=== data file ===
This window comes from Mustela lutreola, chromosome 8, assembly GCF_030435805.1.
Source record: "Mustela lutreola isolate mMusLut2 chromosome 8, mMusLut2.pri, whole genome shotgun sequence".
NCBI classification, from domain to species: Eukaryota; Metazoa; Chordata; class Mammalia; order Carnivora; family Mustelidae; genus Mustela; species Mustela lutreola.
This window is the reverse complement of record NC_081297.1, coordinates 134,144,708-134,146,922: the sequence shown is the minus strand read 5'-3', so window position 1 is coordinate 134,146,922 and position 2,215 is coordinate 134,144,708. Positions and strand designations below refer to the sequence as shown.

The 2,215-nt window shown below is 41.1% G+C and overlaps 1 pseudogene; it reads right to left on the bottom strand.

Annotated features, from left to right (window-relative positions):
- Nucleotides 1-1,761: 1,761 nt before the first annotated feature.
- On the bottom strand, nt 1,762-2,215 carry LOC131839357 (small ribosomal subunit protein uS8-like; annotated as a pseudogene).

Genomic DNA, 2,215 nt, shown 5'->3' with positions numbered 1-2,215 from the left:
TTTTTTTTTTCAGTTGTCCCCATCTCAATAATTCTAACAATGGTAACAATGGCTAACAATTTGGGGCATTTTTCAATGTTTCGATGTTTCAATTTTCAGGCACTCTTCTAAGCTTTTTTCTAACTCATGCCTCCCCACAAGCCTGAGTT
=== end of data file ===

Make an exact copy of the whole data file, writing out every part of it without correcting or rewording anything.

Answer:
This window comes from Mustela lutreola, chromosome 8, assembly GCF_030435805.1.
Source record: "Mustela lutreola isolate mMusLut2 chromosome 8, mMusLut2.pri, whole genome shotgun sequence".
NCBI classification, from domain to species: Eukaryota; Metazoa; Chordata; class Mammalia; order Carnivora; family Mustelidae; genus Mustela; species Mustela lutreola.
This window is the reverse complement of record NC_081297.1, coordinates 134,144,708-134,146,922: the sequence shown is the minus strand read 5'-3', so window position 1 is coordinate 134,146,922 and position 2,215 is coordinate 134,144,708. Positions and strand designations below refer to the sequence as shown.

The 2,215-nt window shown below is 41.1% G+C and overlaps 1 pseudogene; it reads right to left on the bottom strand.

Annotated features, from left to right (window-relative positions):
- Nucleotides 1-1,761: 1,761 nt before the first annotated feature.
- On the bottom strand, nt 1,762-2,215 carry LOC131839357 (small ribosomal subunit protein uS8-like; annotated as a pseudogene).

Genomic DNA, 2,215 nt, shown 5'->3' with positions numbered 1-2,215 from the left:
TTTTTTTTTTCAGTTGTCCCCATCTCAATAATTCTAACAATGGTAACAATGGCTAACAATTTGGGGCATTTTTCAATGTTTCGATGTTTCAATTTTCAGGCACTCTTCTAAGCTTTTTTCTAACTCATGCCTCCCCACAAGCCTGAGTT